A welcome piece in yesterday’s Times:
Peers have blocked the immediate suspension of Lord Lester of Herne Hill after an inquiry found that he had groped a woman and promised her a peerage in return for sex.
The House of Lords voted by 101 to 78 to send the case back to the Lords’ committee for privileges and conduct to look at again.
Today’s move comes after Lord Pannick, QC, a cross-bench peer, friend and colleague of Lord Lester’s, tabled an amendment saying that the procedure leading to Lord Lester’s suspension was “manifestly unfair”.
The Lords privileges and conduct committee ruled earlier this week that Lord Lester should be barred from parliament until 2022 after the commissioner for standards found that he breached the Lords code of conduct.
In a leading article today The Times also criticised the investigation into the 12-year-old allegations, saying: “Few will feel satisfied by the way an honourable life in public service has been brought to an abrupt end and by the shortcomings in the House of Lords’ disciplinary investigation.
“An amateurish process has brought no credit to the upper chamber and has dispensed rough justice.”
The QC and Liberal Democrat peer, the architect of the UK’s equality laws, the father of libel law reform and long-standing defender of freedom of expression, was accused of sexual innuendo, inappropriately touching the complainant and abusing his position of power.
The alleged offences took place a decade ago against a campaigner against forced marriage, Jasvinder Sanghera, founder of the charity Karma Nirvana. The woman waived her right to anonymity in an interview in The Times.
Lord Lester robustly denied her allegations, which were considered first by the Lords’ commissioner for standards.
Lord Pannick argued that the procedure was unfair as neither Lord Lester, who robustly denied the allegations, was given any opportunity, nor any lawyer on his behalf, of cross-examining his accuser.
He said that the standards involved in the investigation by the commissioner for standards, Lucy Scott-Moncrieff, were unfair to the point that “no reliance can be placed on her report.” [J4MB emphasis. Lucy Scott-Moncrieff is the former ‘chair’ of the Law Society’s Equality & Diversity Committee.]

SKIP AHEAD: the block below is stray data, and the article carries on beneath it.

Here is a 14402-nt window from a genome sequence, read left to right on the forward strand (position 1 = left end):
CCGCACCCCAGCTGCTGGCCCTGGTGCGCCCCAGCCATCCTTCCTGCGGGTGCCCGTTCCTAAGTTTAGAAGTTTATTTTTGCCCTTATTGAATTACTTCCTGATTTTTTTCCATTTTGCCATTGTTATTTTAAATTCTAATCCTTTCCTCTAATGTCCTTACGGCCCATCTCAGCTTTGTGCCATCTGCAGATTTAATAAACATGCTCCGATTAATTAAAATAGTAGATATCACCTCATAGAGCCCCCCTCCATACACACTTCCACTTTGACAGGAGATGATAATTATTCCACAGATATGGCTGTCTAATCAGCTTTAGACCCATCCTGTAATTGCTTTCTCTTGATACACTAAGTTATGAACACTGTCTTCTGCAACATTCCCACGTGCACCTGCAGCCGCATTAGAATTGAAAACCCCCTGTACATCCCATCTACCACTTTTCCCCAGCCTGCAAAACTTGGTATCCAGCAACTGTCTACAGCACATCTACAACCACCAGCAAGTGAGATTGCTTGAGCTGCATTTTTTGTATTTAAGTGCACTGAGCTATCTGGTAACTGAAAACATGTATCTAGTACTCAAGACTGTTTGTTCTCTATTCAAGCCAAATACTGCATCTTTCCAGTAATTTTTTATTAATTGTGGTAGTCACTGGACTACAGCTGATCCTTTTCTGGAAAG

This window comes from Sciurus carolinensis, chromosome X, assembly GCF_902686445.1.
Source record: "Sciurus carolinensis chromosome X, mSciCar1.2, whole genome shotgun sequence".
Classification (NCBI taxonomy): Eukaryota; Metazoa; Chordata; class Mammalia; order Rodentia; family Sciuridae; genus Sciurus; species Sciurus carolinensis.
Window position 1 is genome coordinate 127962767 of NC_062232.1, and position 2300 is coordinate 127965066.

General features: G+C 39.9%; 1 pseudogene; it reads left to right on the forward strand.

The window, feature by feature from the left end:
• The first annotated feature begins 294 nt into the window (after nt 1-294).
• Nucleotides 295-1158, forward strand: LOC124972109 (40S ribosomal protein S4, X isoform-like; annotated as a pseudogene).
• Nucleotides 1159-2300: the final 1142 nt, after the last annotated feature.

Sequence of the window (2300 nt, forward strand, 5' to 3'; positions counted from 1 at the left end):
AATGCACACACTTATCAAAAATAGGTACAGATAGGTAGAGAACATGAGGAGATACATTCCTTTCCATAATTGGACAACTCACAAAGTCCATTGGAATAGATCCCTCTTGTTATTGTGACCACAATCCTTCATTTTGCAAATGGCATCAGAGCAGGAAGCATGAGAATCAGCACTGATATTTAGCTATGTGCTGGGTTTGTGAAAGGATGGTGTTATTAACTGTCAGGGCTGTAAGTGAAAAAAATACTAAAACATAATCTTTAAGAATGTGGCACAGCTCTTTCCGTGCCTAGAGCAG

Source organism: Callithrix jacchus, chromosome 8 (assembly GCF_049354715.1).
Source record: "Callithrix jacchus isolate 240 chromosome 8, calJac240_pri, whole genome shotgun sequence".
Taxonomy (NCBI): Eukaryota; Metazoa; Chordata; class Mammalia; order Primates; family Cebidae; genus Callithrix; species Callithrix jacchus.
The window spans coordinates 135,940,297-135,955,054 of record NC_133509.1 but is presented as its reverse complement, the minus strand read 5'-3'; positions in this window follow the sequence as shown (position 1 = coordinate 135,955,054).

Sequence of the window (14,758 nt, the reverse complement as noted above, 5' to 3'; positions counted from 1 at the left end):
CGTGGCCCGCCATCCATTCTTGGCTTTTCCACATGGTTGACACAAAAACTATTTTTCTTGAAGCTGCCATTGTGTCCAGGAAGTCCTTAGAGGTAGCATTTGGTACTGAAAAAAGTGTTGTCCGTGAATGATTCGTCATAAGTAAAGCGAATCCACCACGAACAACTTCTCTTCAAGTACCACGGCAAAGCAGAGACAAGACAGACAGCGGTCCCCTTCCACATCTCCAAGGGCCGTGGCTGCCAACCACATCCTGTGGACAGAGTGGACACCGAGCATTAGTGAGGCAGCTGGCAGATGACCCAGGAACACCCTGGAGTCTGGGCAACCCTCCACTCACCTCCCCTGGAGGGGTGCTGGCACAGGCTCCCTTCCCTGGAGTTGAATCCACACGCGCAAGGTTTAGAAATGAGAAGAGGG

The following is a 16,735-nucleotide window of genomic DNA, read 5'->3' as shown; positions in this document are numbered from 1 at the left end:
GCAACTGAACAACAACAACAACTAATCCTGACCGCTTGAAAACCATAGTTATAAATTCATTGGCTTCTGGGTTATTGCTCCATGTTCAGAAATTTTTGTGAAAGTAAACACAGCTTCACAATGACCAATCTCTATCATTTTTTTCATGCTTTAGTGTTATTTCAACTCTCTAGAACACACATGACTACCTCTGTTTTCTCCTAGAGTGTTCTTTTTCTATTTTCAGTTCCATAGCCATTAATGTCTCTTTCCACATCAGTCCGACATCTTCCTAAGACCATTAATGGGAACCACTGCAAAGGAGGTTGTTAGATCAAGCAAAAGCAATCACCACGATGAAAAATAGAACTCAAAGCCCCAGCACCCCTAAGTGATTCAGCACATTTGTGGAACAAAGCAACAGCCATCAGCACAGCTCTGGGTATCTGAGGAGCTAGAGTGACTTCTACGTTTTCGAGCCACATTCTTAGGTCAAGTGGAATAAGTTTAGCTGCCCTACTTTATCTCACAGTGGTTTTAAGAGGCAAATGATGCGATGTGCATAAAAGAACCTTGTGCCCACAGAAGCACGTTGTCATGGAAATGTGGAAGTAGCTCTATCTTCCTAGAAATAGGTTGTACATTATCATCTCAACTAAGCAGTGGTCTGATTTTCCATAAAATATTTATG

Sarah Chilton, partner at CM Murray, the specialist employment lawyers, said: “The lack of ability to test the evidence in this case is a procedural concern. It is not that Lord Lester himself should have been allowed to cross-examine but that the commissioner should have done so.
“It is also of concern that the commissioner was not an expert in sexual harassment investigations.”
Mark Stephens, acting for Ms Sanghera, said: “Jasvinder would not now recommend that anyone in a similar set of circumstances should come forward. [J4MB translation into plain English: Female victims of sexual harassment by peers will not receive fair hearings if they bring complaints.]
“Jasvinder submitted to a process and Lord Lester was convicted by that process on three levels. [J4MB: But the process was deeply flawed. That’s the whole point.] But those findings have been undermined by the repeated protestations about Lord Lester’s reputation, with no reference to Jasvinder’s reputation or the impact this case has had on her.”
Lord Lester, speaking from a friend’s home in the West Country, said: “This is very emotional. It is a victory for the House of Lords, not for me. I am extremely grateful to David Pannick and to everyone who supported me. I hope this will lead quickly to a proper fair process for claims of sexual harassment.”
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